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“I think what I’m good at is being funny,” says Jennifer Daniel. She gives this matter-of-fact self-description when asked whether she has any big plans in the works—say, a book or a gallery show. She thinks about it and says no, that she wants to stick with what she’s good at: being amusing.
Her sense of humor pops up in the pages of The New York Times, where she works as a freelance art director and illustrator, and in her hobbies, such as her obsessive buying and creating of websites and their URLs. Her main site’s URL is a hilarious meta-mouthful that spells out every part of the address (see above).
Raised in Leawood, Kansas, Daniel went to the Maryland Institute College of Art in Baltimore, and she had her big “aha” moment when Nicholas Blechman came to speak. “He was the first person I had seen who did both illustration and design, and I fell in love with his work,” she says. After taking a class with Blechman, she went on to work as an intern at his New York office, which he shared with Christophe Niemann. In 2004, when Blechman became the art director of the New York Times Op-Ed page, he invited her to work with him, and she moved to New York permanently.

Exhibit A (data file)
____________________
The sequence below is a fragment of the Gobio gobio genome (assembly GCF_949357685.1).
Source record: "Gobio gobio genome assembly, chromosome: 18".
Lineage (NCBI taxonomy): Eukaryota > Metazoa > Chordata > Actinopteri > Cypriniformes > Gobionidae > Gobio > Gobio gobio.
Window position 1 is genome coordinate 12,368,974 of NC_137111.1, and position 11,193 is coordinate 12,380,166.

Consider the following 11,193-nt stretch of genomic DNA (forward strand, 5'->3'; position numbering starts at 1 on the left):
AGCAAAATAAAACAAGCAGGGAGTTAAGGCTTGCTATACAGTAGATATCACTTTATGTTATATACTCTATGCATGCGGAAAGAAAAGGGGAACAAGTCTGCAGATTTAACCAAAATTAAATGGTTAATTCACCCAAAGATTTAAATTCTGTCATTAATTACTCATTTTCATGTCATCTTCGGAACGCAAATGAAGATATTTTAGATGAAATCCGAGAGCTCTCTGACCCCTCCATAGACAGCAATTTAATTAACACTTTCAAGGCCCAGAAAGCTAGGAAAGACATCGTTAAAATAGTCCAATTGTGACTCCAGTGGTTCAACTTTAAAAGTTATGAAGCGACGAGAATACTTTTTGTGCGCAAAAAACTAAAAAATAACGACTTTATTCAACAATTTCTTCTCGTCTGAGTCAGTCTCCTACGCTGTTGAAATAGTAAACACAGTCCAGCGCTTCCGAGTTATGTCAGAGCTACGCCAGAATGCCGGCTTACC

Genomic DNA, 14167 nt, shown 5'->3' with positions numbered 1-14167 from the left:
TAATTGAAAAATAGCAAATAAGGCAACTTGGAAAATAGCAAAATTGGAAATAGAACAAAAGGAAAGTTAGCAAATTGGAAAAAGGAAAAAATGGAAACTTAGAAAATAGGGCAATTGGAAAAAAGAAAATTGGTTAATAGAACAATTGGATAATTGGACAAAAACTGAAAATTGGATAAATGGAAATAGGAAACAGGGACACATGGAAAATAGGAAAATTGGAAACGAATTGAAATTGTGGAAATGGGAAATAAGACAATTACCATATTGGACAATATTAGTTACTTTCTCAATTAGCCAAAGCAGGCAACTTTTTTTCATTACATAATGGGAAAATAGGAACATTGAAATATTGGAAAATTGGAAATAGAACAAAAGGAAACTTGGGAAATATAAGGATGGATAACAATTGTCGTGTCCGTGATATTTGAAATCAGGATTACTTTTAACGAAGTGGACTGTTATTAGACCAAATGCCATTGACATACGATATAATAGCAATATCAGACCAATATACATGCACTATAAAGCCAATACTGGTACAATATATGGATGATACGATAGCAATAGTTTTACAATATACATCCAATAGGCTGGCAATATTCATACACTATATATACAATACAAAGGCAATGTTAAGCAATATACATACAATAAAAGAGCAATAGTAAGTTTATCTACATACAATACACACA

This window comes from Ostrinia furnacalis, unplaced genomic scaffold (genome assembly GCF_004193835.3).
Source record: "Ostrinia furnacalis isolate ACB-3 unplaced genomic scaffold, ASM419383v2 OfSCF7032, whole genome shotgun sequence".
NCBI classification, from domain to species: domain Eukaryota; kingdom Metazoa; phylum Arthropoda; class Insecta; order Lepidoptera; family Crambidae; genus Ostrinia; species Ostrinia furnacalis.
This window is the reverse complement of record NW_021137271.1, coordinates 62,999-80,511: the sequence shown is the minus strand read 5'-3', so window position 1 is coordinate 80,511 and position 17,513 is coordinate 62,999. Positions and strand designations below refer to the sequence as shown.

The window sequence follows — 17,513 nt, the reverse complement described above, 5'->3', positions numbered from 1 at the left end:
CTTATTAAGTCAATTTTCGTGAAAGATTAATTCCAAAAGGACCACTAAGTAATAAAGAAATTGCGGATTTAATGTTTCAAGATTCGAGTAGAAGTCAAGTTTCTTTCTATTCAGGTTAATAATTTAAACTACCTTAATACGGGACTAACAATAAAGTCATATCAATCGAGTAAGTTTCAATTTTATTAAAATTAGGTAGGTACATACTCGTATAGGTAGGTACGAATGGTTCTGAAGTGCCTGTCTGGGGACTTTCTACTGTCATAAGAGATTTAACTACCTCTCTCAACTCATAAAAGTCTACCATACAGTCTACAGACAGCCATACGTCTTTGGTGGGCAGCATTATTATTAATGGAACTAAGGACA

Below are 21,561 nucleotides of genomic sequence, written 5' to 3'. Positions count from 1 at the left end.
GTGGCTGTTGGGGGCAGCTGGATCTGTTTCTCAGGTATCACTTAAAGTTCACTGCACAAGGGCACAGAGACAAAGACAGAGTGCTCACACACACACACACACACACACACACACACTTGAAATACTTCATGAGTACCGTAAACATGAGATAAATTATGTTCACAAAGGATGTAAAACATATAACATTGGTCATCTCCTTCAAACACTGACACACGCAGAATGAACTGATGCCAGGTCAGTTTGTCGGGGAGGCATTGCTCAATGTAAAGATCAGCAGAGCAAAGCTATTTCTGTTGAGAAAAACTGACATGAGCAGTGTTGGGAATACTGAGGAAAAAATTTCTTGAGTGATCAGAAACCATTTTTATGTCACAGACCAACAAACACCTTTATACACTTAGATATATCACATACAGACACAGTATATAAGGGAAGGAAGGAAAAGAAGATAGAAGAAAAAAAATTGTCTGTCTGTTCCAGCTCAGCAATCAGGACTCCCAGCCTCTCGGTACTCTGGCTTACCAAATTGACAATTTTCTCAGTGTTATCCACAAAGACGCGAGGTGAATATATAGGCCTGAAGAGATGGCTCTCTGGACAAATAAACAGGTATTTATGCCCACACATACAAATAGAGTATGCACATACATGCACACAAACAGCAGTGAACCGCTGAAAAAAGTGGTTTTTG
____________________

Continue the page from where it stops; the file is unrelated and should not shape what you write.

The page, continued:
Many of her images are spray-painted stencils, a technique she picked up in college. “I had no illustration background,” she says. “I just tried to have fun.” In her work, stencils have surfaced as fashion logos on paper bags for an article about counterfeit purses and as pointed commentary in her work for Utne Reader.
“Most of my projects are collaborations,” she says—and most of them involve a bit of her trademark pluck. Daniel’s stinging visual humor works because it’s what makes her illustrations stay with the reader, long after the paper is gone. As 2008 NVA Seth Labenz, who nominated Daniel, says, “She draws like a butterfly and communicates like a bee.”